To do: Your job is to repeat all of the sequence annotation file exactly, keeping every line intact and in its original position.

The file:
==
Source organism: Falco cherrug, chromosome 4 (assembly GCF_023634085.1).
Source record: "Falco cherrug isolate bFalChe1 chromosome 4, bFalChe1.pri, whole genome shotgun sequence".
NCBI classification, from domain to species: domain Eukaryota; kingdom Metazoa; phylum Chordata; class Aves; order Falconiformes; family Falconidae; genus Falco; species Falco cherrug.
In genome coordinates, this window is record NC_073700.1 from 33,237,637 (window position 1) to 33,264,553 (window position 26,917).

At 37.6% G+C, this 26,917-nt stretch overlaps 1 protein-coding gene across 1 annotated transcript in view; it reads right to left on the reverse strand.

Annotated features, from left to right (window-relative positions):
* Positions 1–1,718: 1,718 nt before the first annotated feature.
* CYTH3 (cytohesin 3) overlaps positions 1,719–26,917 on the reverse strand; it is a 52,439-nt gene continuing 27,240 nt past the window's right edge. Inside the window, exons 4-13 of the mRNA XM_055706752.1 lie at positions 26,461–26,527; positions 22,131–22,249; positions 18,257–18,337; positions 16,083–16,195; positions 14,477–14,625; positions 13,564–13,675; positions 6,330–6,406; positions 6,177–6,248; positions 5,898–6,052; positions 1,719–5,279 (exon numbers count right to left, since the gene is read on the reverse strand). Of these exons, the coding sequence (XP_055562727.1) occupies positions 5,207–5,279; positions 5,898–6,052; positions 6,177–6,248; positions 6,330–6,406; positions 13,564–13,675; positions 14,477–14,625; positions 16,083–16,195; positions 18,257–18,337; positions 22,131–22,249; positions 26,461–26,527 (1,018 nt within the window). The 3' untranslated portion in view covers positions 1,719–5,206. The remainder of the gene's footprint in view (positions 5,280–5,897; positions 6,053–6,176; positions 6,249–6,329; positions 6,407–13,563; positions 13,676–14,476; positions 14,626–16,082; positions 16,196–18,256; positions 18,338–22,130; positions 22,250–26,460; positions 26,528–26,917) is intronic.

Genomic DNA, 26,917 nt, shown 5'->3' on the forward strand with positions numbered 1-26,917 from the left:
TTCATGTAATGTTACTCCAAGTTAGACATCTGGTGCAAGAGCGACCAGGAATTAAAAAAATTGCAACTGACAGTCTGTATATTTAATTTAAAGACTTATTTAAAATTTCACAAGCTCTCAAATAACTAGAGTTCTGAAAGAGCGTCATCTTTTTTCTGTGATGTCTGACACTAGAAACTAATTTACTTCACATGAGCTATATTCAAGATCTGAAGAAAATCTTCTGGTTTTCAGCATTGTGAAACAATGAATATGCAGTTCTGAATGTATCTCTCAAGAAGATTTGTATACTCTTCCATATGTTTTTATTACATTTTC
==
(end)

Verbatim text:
Source organism: Falco cherrug, chromosome 4 (assembly GCF_023634085.1).
Source record: "Falco cherrug isolate bFalChe1 chromosome 4, bFalChe1.pri, whole genome shotgun sequence".
NCBI classification, from domain to species: domain Eukaryota; kingdom Metazoa; phylum Chordata; class Aves; order Falconiformes; family Falconidae; genus Falco; species Falco cherrug.
In genome coordinates, this window is record NC_073700.1 from 33,237,637 (window position 1) to 33,264,553 (window position 26,917).

At 37.6% G+C, this 26,917-nt stretch overlaps 1 protein-coding gene across 1 annotated transcript in view; it reads right to left on the reverse strand.

Annotated features, from left to right (window-relative positions):
* Positions 1–1,718: 1,718 nt before the first annotated feature.
* CYTH3 (cytohesin 3) overlaps positions 1,719–26,917 on the reverse strand; it is a 52,439-nt gene continuing 27,240 nt past the window's right edge. Inside the window, exons 4-13 of the mRNA XM_055706752.1 lie at positions 26,461–26,527; positions 22,131–22,249; positions 18,257–18,337; positions 16,083–16,195; positions 14,477–14,625; positions 13,564–13,675; positions 6,330–6,406; positions 6,177–6,248; positions 5,898–6,052; positions 1,719–5,279 (exon numbers count right to left, since the gene is read on the reverse strand). Of these exons, the coding sequence (XP_055562727.1) occupies positions 5,207–5,279; positions 5,898–6,052; positions 6,177–6,248; positions 6,330–6,406; positions 13,564–13,675; positions 14,477–14,625; positions 16,083–16,195; positions 18,257–18,337; positions 22,131–22,249; positions 26,461–26,527 (1,018 nt within the window). The 3' untranslated portion in view covers positions 1,719–5,206. The remainder of the gene's footprint in view (positions 5,280–5,897; positions 6,053–6,176; positions 6,249–6,329; positions 6,407–13,563; positions 13,676–14,476; positions 14,626–16,082; positions 16,196–18,256; positions 18,338–22,130; positions 22,250–26,460; positions 26,528–26,917) is intronic.

Genomic DNA, 26,917 nt, shown 5'->3' on the forward strand with positions numbered 1-26,917 from the left:
TTCATGTAATGTTACTCCAAGTTAGACATCTGGTGCAAGAGCGACCAGGAATTAAAAAAATTGCAACTGACAGTCTGTATATTTAATTTAAAGACTTATTTAAAATTTCACAAGCTCTCAAATAACTAGAGTTCTGAAAGAGCGTCATCTTTTTTCTGTGATGTCTGACACTAGAAACTAATTTACTTCACATGAGCTATATTCAAGATCTGAAGAAAATCTTCTGGTTTTCAGCATTGTGAAACAATGAATATGCAGTTCTGAATGTATCTCTCAAGAAGATTTGTATACTCTTCCATATGTTTTTATTACATTTTC